Sedona, you butterfly.


You’re like no other small town, Sedona. Sprawling and with traffic jams omniscient, every building adobe and not a billboard or towering gas station sign in sight. Even your McDonalds comes with turquoise, not golden, arches. Your streets ooze with the scent of two stroke fumes and 4×4 skid marks, the faint aura of silver jewelry and yoga pants ever present. Rich local gallery owners stand stark against traveling backpackers against a homeless old hippie crushing a cheap beer before 8am. The road to Flagstaff, and the forest between you and your more bustling northern neighbor impassable save for enduring a 30 minute wait to break the mile long bottle neck.

You’re a secret from twenty years ago that we missed, too late even our first time here ten years ago. We bask in your breweries and pizza joints, diners and well stocked grocery stores before retreating to the red powder open free camping you provide in abundance, enough that we and our fellow campers comprise a small village on your outskirts, beat up old vans and Airstreams dulled long ago by the sun. Our fellow campers have largely kept your BLM land free of toilet paper and trash.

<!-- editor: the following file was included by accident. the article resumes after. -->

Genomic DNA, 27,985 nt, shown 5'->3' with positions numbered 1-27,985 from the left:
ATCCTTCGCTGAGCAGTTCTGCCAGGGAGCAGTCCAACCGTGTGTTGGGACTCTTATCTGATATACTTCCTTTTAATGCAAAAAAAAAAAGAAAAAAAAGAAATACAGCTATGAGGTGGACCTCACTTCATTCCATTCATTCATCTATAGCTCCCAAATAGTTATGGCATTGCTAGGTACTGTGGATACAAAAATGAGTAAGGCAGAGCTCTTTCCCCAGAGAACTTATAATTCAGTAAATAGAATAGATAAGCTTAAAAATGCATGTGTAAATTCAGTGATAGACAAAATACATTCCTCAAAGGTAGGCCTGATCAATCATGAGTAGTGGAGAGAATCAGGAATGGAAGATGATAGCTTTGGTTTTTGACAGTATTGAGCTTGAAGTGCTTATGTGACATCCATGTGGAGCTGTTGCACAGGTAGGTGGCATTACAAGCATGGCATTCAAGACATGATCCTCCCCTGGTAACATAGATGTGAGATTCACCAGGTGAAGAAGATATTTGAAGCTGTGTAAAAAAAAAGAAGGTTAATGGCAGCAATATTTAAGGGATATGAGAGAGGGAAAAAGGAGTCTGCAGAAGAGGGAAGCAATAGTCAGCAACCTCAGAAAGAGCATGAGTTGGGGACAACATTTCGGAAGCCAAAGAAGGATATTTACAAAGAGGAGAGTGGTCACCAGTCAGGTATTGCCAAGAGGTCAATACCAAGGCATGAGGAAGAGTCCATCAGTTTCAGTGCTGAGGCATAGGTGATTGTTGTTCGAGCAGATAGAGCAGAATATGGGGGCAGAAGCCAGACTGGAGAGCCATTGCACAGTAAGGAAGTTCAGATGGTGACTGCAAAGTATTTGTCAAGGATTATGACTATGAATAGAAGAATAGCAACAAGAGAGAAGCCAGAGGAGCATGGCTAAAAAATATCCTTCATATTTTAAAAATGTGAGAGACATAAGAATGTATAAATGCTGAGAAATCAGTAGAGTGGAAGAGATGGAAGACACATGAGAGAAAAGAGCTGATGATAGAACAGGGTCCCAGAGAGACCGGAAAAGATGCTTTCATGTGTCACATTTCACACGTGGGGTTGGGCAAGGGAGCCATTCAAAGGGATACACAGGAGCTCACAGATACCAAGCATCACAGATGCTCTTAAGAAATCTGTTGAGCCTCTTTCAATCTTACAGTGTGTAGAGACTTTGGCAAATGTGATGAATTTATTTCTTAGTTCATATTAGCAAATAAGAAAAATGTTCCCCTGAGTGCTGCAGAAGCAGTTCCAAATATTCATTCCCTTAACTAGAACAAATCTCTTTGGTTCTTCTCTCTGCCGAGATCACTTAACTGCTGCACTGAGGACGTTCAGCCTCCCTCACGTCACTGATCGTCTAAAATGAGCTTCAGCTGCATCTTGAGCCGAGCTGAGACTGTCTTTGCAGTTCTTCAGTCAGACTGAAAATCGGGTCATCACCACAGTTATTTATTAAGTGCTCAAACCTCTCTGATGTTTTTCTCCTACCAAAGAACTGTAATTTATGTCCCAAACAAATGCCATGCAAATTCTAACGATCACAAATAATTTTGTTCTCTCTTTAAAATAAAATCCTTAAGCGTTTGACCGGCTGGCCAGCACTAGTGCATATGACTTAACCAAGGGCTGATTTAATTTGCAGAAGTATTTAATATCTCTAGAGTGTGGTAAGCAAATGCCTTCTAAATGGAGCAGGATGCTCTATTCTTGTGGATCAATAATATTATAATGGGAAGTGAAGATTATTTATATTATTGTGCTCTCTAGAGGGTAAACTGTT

Oh how the sun rises and sets magnificent on the layers of tan remaining mountain tops, sometimes now completely eroded to reveal the red rock, that sandstone that towers like sentinels forever watching over your one story buildings and pink Jeep tours, until eventually crushed into a crimson powder that marks our every footprint in the desert. Juniper and creosote compete with infinite cow patties and the lingering smell of manure outranks the natural desert.

You would have been a National Park had the town not sprung up too early. You’re still a gem, a place different from anything else Arizona has to offer. Not better, but by no means the worst.

We’ll be leaving soon, and don’t imagine you’ll make either the journey with us or the short list of places we’ll return, nonetheless we thank you for the good times, good food and great views. Stay cool, Sedona, it’ll be hard from here on out, but at least enjoy your summers as those travelers like us leave your locals behind in search of less parch and dry.